Step 4: Equalizing the Playing Field
(“Open” is not a Four Letter Word; Systems That’d Suit)
If open-sourced crowdsourcing hasn’t shown you its formula is successful, you’re not paying attention. Look at Apache HTTP Server, look at Linux, look at Mozilla Firefox, Java, MySQL, Thunderbird, OpenOffice. Open source and crowdsourcing enhance innovation; support of open source allows profit. Healthcare needs such public/private cooperation to stimulate the innovation necessary for its salvation.
Of the open source EHRs currently available such as OpenEMR, OpenMRS, VistaA & Vista-Office EHR, FreeMed, tkFP, and Care2x, thus far, they are unusable for the masses. Still typically Windows 95-ish, very boxy with lots of columns and rows, their support sites are often heavily laden with tech-head jargon and formatted such that perusing them is laborious. Documentation is usually cumbersome or scanty, often difficult for the lay person to assimilate.
Wouldn’t it be great if a polished, open source EHR could incorporate a “best practices” approach for included elements/design? Everyone’s got their favorites, but from down here in my trench, standouts include:
- Eclipsys’ Peak Practice – best visual candy, great customizability
- Jay Parkinson and his creative Hello Health – Web 2.0 style, “intuitivity”
- Doctations – online implementation, share-the-sandbox inclusivity
- TeleAtrics – little known with one of the best physician or patient/parent visit summary note formats – not too big, not too small, juuuuust right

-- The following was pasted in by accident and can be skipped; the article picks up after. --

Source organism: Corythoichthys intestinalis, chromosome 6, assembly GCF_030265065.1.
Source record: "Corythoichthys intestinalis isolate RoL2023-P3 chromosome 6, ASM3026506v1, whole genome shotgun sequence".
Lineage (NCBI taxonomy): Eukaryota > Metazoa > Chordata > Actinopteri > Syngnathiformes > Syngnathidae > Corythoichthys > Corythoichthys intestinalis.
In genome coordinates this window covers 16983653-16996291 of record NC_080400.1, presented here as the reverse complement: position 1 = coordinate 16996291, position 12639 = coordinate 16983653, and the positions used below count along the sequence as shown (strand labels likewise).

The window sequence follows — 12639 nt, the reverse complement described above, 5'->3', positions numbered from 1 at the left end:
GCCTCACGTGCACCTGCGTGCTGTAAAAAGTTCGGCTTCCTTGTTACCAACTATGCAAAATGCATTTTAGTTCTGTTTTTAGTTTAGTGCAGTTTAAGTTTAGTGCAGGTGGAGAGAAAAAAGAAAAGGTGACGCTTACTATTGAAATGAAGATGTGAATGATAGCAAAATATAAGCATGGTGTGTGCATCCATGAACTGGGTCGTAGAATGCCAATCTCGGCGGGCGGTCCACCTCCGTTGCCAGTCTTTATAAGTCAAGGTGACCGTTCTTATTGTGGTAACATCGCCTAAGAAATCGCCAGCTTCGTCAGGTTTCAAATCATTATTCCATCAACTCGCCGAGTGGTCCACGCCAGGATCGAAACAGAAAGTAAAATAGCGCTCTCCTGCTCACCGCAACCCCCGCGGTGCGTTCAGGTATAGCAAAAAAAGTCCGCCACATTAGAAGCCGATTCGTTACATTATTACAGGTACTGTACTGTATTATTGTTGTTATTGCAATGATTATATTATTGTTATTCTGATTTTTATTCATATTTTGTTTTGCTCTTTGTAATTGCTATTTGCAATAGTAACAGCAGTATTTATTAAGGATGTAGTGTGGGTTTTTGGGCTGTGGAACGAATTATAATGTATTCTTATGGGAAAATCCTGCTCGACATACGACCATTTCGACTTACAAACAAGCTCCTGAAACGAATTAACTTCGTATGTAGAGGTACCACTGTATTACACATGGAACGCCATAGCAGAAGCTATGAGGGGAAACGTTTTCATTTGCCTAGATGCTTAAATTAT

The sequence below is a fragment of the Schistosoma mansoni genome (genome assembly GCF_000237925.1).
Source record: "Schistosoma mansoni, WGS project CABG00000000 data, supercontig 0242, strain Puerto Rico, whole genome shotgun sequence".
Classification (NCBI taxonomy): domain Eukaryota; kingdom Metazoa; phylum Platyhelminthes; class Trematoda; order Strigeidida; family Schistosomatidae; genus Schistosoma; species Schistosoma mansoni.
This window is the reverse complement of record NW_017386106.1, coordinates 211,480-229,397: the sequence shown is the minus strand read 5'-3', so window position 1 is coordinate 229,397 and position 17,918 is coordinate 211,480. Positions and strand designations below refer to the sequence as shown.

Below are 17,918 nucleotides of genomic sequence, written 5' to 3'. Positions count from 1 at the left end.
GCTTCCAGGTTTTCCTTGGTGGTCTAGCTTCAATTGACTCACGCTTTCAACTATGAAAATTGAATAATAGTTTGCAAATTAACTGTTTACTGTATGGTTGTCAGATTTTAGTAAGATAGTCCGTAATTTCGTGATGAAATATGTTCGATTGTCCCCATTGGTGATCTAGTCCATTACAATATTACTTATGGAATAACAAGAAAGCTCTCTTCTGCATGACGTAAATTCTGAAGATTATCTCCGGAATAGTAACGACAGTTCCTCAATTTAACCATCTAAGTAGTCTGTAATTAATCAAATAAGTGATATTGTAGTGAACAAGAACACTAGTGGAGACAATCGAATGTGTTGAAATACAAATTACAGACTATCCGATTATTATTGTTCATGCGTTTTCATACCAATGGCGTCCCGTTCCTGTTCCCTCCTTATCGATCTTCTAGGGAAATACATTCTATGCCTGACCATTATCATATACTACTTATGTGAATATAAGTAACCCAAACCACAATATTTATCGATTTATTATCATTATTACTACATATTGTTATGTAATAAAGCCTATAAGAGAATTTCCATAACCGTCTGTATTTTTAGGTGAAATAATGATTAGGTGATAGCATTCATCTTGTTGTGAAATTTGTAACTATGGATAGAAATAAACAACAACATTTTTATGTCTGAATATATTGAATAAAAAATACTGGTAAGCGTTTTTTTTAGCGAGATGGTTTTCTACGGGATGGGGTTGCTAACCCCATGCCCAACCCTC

- Medicomp’s new CliniTalk – simpler, yet far more powerful coded data collection via voice, type, or pen click
- athenahealth’s athenaCollector – exudes billing and practice management power
- Medicity’s Care Collaboration Platform – share, share, share
Why hasn’t some clever bizhead figured out that the potential for a really slick open source EHR/PM, marketed and supported correctly, is astronomical? Vendors say up front fees are not the moneymakers, that ongoing support services are what generate profit. Still, the majority of my non-tech physician colleagues cringe far more at initial EHR cost figures than at the support fees. Lower the threshold for entry; make a visually pleasing tool designed for normal peeps, not gadget geeks; provide education and support par excellence – these would seem a recipe for sweeping adoption and profit.
Small community docs and hospitals could certainly use a truly functional, low entry threshold product to help them cross the digital divide for their two-thirds of U.S. healthcare provision. They need a playing field equalizer, because current vendor offerings are built mainly for the big boys. It’d be nice if some bIg BeheMoth-sort would see the value in thousands of small community sales globally, but if not (and not meaning to be insensitive) then come on, all you out-of-work developers and designers out there…wake up!
During the current economic slump: 1) band together; 2) steal a few from column A, a few from column B, etc.; 3) put together an EHR that really will help the befuddled medical masses with a healthcare tool we could all actually use; and 4) create yourselves some jobs while helping save the entire U.S. healthcare system – hell, the whole global economy – to boot!
Still to come:
Step 5: Verdant Health (Lush, Full, Eco-friendly, Yet More Jobs – “Green” in Every Sense)
Dr. Gregg Alexander is a grunt-in-the-trenches pediatrician and geek. His personal manifesto home page…er..blog…yeh, that’s it, his blog – and he – can be reached through http://madisonpediatric.com or firstname.lastname@example.org.